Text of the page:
Whata are the Best movies on Amazon Prime? Amazon Prime offers a vast library of some of the most esoteric films of the last 80 years. Though selecting good choices can be difficult because of the sometimes overwhelming glut of weirdly terrible titles buried in its depths. There’s also the counterintuitive, migraine-inducing browsing and the service’s tendency to drop a title unexpectedly only to reappear under a different link. How would anyone know what’s going on with that?
1. ‘Man on Wire’ (2008)
A “thorough, understated, and altogether enthralling documentary” by James Marsh. It tells the incredible story of French daredevil Philippe Petit and his friends and accomplices who sneaked into the World Trade Center. One night in 1974 so Petit could make his tightrope walk between the Twin Towers in the early morning hours. Marsh cleverly combines archival footage and contemporary interviews with re-enactments, framing Petit’s daring feat as a heist movie with the possibility of death as the payoff.
2. ‘One Night in Miami’ (2021)
According to a barebones summary of One Night in Miami, this looks like a dude’s delight movie: four men out on the town, no attachments holding them back, and a limit on their evening revelry that extends up into the sky. The four men in the story are Sam Cooke, Cassius Clay, Jim Brown, and most importantly, Malcolm X; the city is actually the Magic City; and the particular evening is February 25, 1964, when heavyweight boxing champion Sonny Liston crossed gloves with Clay and lost his title in a shocking upset.
3. ‘The Silence of the Lambs’ (1991)
Dr. Hannibal Lecter, played by an Oscar-winning Anthony Hopkins in Jonathan Demme’s 1991 adaptation of the Thomas Harris best seller. It is also one of the most enduring fictional characters in popular culture. Other awards included best picture, best director, best screenplay, and best actress. Clarice Starling is played by Jodie Foster with a sharp combination of small-town naiveté and quick wits.
4. ‘Johnny Guitar’ (1954)
Johnny Guitar is a strange and rare fifties Western that barely holds onto its genre trappings. The films of Nicholas Ray always featured borderline-hysterical, hyper-magnified psychological drama. Against wrathful rival Mercedes McCambridge, he pits tough saloon keeper Vienna (played by Joan Crawford). Vienna’s love interest Sterling Hayden appears as the catalyst for the witch hunt in the film, but he’s not the film’s focus.
5. ‘The Social Network’ (2010)
As one of the most financially successful and problematic institutions of the 21st century, the Social Network charts its evolution. In the film, Rooney Mara plays Erica, a young woman with no social skills, who breaks up with Mark Zuckerberg (Jesse Eisenberg). In a literal, machine-like translation of her every word, Zuckerberg sometimes throws in a sarcastic witticism to confuse Erica. As the film progresses, this sort of wordplay ebbs and flows.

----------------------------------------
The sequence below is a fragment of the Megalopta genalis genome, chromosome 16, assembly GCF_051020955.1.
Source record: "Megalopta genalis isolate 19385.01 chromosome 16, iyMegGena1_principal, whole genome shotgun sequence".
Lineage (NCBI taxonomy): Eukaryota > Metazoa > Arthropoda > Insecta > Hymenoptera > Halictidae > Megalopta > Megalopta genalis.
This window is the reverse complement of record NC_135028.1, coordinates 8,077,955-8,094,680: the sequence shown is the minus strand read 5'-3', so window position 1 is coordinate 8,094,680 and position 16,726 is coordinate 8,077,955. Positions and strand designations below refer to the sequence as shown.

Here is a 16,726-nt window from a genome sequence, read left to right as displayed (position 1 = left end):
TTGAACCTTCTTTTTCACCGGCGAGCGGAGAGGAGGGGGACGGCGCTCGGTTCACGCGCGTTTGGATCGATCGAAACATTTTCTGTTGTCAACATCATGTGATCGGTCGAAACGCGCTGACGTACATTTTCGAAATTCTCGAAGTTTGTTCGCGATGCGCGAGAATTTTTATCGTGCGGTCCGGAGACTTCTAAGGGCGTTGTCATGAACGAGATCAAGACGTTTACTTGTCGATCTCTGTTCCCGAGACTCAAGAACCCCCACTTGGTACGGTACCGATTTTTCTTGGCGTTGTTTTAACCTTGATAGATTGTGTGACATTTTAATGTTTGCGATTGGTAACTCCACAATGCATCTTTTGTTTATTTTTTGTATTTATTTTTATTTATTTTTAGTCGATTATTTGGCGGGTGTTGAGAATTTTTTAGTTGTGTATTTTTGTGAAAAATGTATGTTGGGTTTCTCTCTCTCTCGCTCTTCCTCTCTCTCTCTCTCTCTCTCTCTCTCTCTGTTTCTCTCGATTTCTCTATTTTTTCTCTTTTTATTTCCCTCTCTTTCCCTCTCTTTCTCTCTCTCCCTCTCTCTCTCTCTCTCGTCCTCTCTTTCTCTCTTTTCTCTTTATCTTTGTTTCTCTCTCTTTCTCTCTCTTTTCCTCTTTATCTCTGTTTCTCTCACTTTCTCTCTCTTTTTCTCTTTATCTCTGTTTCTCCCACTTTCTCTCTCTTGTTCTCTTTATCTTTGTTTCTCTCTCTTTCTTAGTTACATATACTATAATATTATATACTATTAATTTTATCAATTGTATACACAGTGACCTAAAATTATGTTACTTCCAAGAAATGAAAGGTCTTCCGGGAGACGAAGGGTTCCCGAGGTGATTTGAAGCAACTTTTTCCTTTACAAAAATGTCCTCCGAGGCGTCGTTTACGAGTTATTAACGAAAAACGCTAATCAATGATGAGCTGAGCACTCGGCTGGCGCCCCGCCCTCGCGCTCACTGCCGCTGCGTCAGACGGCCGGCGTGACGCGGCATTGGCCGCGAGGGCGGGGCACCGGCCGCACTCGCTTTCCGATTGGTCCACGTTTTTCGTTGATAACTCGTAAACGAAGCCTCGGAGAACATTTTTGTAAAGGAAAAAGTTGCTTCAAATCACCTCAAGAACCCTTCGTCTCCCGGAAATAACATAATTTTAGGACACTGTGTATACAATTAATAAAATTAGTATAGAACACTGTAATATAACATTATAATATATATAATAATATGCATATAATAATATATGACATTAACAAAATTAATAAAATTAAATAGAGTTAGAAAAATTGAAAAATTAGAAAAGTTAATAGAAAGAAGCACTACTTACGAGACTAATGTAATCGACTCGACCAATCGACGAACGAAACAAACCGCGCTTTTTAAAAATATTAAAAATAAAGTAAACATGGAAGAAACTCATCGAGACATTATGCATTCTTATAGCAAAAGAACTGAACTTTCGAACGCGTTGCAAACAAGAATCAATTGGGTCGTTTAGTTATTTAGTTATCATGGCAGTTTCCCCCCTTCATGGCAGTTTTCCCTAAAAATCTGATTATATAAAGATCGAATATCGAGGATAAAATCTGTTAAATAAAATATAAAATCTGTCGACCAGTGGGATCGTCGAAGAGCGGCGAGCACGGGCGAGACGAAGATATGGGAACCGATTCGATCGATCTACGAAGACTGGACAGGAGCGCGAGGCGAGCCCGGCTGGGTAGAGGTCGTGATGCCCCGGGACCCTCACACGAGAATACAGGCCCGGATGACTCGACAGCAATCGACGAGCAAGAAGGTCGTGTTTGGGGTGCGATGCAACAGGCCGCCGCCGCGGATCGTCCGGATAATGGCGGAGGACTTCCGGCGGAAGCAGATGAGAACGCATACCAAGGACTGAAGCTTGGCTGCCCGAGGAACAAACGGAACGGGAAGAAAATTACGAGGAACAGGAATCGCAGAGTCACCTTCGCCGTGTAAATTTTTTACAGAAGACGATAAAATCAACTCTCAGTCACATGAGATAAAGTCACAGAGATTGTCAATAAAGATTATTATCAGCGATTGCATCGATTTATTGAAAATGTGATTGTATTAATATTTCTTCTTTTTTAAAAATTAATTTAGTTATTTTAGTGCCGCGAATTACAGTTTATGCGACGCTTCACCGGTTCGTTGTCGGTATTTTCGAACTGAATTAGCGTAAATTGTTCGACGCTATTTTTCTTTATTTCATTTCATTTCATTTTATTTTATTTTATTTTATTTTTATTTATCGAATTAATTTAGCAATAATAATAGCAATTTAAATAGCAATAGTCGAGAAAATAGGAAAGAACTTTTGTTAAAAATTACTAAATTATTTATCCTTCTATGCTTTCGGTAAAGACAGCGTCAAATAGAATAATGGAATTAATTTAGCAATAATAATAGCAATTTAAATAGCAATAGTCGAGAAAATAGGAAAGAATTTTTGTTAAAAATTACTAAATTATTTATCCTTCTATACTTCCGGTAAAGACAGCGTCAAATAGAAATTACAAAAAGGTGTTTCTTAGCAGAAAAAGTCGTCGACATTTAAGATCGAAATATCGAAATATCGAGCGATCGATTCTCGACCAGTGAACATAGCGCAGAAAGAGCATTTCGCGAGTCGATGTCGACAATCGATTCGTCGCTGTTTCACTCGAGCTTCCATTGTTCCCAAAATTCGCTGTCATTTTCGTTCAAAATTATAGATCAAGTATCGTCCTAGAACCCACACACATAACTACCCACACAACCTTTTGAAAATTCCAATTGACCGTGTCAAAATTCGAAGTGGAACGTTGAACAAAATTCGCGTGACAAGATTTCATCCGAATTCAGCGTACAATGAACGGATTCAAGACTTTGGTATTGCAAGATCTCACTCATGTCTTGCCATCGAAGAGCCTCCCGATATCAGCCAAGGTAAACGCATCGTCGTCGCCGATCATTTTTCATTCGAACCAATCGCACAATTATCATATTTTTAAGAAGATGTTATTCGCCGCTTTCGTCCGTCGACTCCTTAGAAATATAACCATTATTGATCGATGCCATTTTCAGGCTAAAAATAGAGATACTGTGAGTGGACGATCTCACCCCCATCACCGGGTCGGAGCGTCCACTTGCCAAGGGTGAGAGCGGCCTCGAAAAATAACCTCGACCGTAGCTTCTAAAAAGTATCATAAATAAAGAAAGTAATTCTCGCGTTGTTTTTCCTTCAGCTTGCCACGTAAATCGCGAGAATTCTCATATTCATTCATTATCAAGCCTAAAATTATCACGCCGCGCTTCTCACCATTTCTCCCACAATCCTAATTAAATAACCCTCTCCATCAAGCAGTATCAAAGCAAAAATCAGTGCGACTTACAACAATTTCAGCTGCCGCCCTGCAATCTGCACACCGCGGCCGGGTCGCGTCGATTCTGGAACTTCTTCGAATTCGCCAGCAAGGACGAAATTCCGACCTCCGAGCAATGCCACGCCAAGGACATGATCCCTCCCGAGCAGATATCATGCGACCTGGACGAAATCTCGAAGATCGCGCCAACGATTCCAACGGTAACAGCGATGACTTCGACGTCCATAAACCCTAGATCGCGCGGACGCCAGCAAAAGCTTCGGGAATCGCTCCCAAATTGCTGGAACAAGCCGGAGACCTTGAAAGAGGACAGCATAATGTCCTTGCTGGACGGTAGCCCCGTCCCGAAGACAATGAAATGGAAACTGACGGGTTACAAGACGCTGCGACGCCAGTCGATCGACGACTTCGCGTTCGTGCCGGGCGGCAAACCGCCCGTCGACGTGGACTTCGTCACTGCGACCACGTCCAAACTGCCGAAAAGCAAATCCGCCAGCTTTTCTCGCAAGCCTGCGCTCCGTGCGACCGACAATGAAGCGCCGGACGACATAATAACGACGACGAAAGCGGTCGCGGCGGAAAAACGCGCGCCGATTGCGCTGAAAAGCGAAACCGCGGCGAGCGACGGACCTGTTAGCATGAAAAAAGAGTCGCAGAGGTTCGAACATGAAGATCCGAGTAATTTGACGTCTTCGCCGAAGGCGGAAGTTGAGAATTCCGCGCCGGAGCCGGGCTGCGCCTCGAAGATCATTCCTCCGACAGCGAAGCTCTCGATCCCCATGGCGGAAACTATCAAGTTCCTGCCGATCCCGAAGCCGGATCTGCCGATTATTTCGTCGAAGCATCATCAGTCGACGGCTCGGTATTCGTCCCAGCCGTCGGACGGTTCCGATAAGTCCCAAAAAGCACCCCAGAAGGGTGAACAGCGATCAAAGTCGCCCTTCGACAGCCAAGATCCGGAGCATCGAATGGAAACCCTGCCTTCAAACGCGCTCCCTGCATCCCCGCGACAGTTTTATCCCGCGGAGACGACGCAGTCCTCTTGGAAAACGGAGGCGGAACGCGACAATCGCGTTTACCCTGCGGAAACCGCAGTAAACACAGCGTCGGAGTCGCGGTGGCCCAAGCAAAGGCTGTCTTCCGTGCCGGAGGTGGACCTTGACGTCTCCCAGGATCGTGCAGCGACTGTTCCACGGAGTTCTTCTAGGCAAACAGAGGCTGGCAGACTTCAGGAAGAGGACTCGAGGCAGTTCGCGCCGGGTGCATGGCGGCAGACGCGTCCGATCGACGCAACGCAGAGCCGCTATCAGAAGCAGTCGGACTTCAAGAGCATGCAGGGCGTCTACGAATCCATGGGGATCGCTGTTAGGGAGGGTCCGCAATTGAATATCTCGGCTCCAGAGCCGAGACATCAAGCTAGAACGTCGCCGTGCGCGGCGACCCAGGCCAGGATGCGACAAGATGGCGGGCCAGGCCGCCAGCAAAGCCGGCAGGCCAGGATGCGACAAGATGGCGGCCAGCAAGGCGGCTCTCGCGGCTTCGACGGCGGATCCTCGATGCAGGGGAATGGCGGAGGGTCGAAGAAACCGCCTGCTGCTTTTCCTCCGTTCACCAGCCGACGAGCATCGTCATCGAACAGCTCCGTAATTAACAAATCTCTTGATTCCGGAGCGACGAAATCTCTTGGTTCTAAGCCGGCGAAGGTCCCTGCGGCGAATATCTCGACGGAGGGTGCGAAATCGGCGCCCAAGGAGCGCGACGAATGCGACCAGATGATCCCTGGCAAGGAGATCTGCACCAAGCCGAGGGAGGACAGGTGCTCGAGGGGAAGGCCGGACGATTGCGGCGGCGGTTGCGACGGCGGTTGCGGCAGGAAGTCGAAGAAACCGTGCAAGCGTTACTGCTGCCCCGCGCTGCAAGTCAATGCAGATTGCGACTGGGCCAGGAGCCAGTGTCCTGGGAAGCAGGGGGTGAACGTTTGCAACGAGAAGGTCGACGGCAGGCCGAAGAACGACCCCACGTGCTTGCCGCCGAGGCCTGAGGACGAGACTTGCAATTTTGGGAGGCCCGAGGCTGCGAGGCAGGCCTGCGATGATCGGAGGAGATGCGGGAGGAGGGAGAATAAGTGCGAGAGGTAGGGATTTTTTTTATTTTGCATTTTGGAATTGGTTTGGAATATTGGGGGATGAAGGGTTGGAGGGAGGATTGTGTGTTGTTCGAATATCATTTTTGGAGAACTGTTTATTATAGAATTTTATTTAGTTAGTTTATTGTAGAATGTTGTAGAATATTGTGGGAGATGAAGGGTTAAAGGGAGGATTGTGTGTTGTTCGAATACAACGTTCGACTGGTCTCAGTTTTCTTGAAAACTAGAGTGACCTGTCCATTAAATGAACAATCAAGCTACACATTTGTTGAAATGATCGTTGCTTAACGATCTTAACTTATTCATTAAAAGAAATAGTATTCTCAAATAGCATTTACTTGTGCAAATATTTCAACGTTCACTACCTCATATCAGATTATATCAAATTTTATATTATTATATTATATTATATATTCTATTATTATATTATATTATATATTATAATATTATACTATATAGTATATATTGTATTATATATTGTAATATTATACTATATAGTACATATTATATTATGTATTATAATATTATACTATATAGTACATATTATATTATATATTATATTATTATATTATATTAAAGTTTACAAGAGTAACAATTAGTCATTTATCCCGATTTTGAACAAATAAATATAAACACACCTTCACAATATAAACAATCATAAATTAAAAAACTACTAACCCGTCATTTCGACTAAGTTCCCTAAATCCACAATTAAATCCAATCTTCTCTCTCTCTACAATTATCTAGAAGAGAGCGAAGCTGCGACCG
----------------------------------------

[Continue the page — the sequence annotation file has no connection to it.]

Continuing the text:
6. ‘Sleepless in Seattle’ (1993)
He delivers a searching monologue on a radio show, and Meg Ryan becomes so enchanted by his words that she travels across the country to track him down. In this feather-light romantic comedy from Nora Ephron. The writer and director pays homage to the classic tear-jerker “An Affair to Remember” by meeting at the top of the Empire State Building in a climactic scene.
7. ‘The Royal Tenenbaums’ (2001)
This lovingly eccentric comedy-drama from director Wes Anderson stars Gene Hackman as the estranged father of a brood of famous children. As adults, the Tenenbaum offspring are reunited with their father (portrayed by Ben Stiller, Gwyneth Paltrow, and Luke Wilson). Their father is pretending to be terminally ill. “Tenenbaums” is one of Anderson’s most heartfelt and moving films, and its closing scenes are especially moving.
8. ‘Little Women’ (1994)
Film versions of Louisa May Alcott’s classic novel “Little Women” aren’t new; older versions date back to the silent era. But director Gillian Armstrong (“My Brilliant Career”)’s 1994 take pitches the film adroitly to modern audiences without condescending to its old-fashioned sentimentality. Beautifully staged and wonderfully performed, this is a superb introduction to one of the greatest works of young adult literature.
9. ‘The Thin Red Line’ (1998)
Adapting James Jones’ novel (with elements of his other novel, “From Here to Eternity”), Terence Malick’s first film in two decades was described as “hauntingly majestic”. With this film, Malick departed from the straightforward narrative inclinations of “Badlands.” He was more interested in cinematic poetry than prose and fashioned images and voice-overs that captured a mood more than plot points. This probably sounds anathema to a war story, but Malick pulls it off with an illustrious cast (including Sean Penn, Nick Nolte, Woody Harrelson, Jared Leto, and others). Malick creates a film that is intoxicated by the possibility that beauty and bloodshed can coexist.
10. ‘Beginners’ (2011)
This serious heartfelt-comic drama from writer and director Mike Mills. It explores a young man’s complicated memories of his father and his own present. A gay man named Hal (an Oscar-winning Christopher Plummer) came out late in life to Oliver’s father (Ewan McGregor).